Performance Sunday, June 15, 2014 | 8 PM

Denis Matsuev

Stern Auditorium / Perelman Stage
Due to illness, Denis Matsuev’s scheduled recital on January 30 has been postponed to Sunday, June 15 at 8 PM. All tickets for the original date will be honored. For further information, please call CarnegieCharge at 212-247-7800.

Hailed “as the successor to Russian keyboard lions like Evgeny Kissin, Arcadi Volodos, and … Vladimir Horowitz” (The New York Times), Denis Matsuev has been establishing himself as one of the most sought-after pianists of his generation. Ever since his triumphant victory at the 1998 International Tchaikovsky Competition in Moscow, he has been winning acclaim from critics and audiences alike for his combination of stunning virtuosity and clear artistic identity. The dynamic pianist returns to Carnegie Hall for a recital of works by Haydn, Schumann, Tchaikovsky, and Rachmaninoff.


  • Denis Matsuev, Piano


  • HAYDN Piano Sonata in E-flat Major, Hob. XVI: 52
  • SCHUMANN Carnaval, Op. 9
  • RACHMANINOFF Prelude in G Minor, Op. 23, No. 5
  • RACHMANINOFF Prelude in G-sharp Minor, Op. 32, No. 12
  • TCHAIKOVSKY Dumka in C Minor, Op. 59
  • TCHAIKOVSKY Méditation, Op. 72, No. 5
  • RACHMANINOFF Piano Sonata No. 2 in B-flat Minor

Event Duration

The printed program will last approximately two hours, including one 20-minute intermission.


Rachmaninoff's Prelude in G Minor, Op. 23, No. 5
Denis Matsuev, Piano
RCA Red Seal

At a Glance

JOSEPH HAYDN  Piano Sonata in E-flat Major, Hob. XVI:52

Although most concertgoers more readily associate Haydn with symphonies and string quartets than with keyboard music, he wrote dozens of masterful sonatas and other works for both harpsichord and piano. This showpiece, a perennial concert-hall favorite, was probably inspired by the bold sonorities of the Broadwood pianos that Haydn heard in London.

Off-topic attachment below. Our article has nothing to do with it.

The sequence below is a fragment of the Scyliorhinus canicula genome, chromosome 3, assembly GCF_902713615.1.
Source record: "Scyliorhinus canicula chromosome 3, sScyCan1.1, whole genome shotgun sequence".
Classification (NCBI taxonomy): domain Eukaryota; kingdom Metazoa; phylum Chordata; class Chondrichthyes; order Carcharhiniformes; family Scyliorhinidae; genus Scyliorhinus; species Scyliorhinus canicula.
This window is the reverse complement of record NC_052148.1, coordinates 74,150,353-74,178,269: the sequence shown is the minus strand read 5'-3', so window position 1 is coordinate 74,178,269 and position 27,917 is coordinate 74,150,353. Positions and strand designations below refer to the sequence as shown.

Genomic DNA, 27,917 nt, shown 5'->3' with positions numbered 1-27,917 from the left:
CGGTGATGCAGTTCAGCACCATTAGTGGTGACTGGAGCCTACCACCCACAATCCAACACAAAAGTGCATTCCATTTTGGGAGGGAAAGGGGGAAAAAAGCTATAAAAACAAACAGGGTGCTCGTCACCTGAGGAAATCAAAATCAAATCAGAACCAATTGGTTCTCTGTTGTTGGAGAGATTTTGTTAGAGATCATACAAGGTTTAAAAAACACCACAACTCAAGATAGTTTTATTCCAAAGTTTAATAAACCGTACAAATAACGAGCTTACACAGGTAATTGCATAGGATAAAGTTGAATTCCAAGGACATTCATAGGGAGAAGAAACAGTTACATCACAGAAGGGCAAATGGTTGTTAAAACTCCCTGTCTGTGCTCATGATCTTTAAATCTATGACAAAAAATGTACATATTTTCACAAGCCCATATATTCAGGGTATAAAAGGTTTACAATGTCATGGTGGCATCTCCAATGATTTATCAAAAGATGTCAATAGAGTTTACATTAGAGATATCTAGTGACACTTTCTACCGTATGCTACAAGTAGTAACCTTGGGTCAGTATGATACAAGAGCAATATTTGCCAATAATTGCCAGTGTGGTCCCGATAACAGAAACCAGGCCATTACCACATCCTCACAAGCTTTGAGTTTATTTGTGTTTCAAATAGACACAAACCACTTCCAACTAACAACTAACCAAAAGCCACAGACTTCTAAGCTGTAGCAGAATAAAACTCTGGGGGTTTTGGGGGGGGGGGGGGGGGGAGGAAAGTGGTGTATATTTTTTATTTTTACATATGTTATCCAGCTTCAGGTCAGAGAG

ROBERT SCHUMANN  Carnaval, Op. 9

Like most of Schumann’s solo piano works of the 1830s, Carnaval was in part a musical valentine to his future bride, Clara Wieck. But it also memorializes his first love, a young pianist named Ernestine von Fricken, to whom the composer was briefly engaged. Underlying the score are the contrasting personalities of Schumann’s fictitious alter egos: the stormy, impulsive Florestan and the dreamy, ruminative Eusebius.

SERGEI RACHMANINOFF  Prelude in G Minor, Op. 23, No. 5; Prelude in G-sharp Minor, Op. 32, No. 12; Piano Sonata No. 2 in B-flat Minor, Op. 36

Rachmaninoff’s Op. 23 and Op. 32 preludes display his trademark blend of Russian-flavored lyricism and dazzling virtuosity. Dating from the beginning and end of the first decade of the 20th century, the two sets also reflect his growing mastery of the pianistic idiom, which came to fruition in the monumental but highly concentrated musical language of the Second Piano Sonata.

PYOTR ILYICH TCHAIKOVSKY  Dumka in C Minor, Op. 59; Méditation, Op. 72, No. 5

Tchaikovsky was not in Rachmaninoff’s league as a pianist, but his piano concertos, sonatas, and shorter pieces are as challenging in their own way as anything his younger compatriot wrote. These two character pieces were written toward the end of Tchaikovsky’s life and reflect his abiding interest in Slavic themes.  

This performance is part of Keyboard Virtuosos I.

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